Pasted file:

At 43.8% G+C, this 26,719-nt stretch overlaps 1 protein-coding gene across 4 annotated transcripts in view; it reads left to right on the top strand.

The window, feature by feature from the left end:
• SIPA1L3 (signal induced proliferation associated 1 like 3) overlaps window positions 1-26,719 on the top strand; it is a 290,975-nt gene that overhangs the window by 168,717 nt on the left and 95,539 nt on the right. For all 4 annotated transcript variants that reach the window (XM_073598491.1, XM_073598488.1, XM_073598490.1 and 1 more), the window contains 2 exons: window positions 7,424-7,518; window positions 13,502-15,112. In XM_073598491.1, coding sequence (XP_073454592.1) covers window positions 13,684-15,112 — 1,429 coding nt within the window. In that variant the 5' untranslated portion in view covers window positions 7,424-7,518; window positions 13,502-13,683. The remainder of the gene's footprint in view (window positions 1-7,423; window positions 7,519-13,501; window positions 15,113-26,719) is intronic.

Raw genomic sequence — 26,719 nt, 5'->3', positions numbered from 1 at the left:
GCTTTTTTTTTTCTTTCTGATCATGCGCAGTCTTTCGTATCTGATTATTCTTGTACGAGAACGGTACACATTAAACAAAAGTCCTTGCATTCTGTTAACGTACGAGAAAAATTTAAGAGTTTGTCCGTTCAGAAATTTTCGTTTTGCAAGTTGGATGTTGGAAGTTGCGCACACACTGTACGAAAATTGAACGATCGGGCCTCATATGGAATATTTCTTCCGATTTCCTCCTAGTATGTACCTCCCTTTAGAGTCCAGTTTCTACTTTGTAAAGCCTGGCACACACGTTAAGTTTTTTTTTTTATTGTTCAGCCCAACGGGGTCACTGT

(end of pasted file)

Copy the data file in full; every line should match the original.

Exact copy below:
At 43.8% G+C, this 26,719-nt stretch overlaps 1 protein-coding gene across 4 annotated transcripts in view; it reads left to right on the top strand.

The window, feature by feature from the left end:
• SIPA1L3 (signal induced proliferation associated 1 like 3) overlaps window positions 1-26,719 on the top strand; it is a 290,975-nt gene that overhangs the window by 168,717 nt on the left and 95,539 nt on the right. For all 4 annotated transcript variants that reach the window (XM_073598491.1, XM_073598488.1, XM_073598490.1 and 1 more), the window contains 2 exons: window positions 7,424-7,518; window positions 13,502-15,112. In XM_073598491.1, coding sequence (XP_073454592.1) covers window positions 13,684-15,112 — 1,429 coding nt within the window. In that variant the 5' untranslated portion in view covers window positions 7,424-7,518; window positions 13,502-13,683. The remainder of the gene's footprint in view (window positions 1-7,423; window positions 7,519-13,501; window positions 15,113-26,719) is intronic.

Raw genomic sequence — 26,719 nt, 5'->3', positions numbered from 1 at the left:
GCTTTTTTTTTTCTTTCTGATCATGCGCAGTCTTTCGTATCTGATTATTCTTGTACGAGAACGGTACACATTAAACAAAAGTCCTTGCATTCTGTTAACGTACGAGAAAAATTTAAGAGTTTGTCCGTTCAGAAATTTTCGTTTTGCAAGTTGGATGTTGGAAGTTGCGCACACACTGTACGAAAATTGAACGATCGGGCCTCATATGGAATATTTCTTCCGATTTCCTCCTAGTATGTACCTCCCTTTAGAGTCCAGTTTCTACTTTGTAAAGCCTGGCACACACGTTAAGTTTTTTTTTTTATTGTTCAGCCCAACGGGGTCACTGT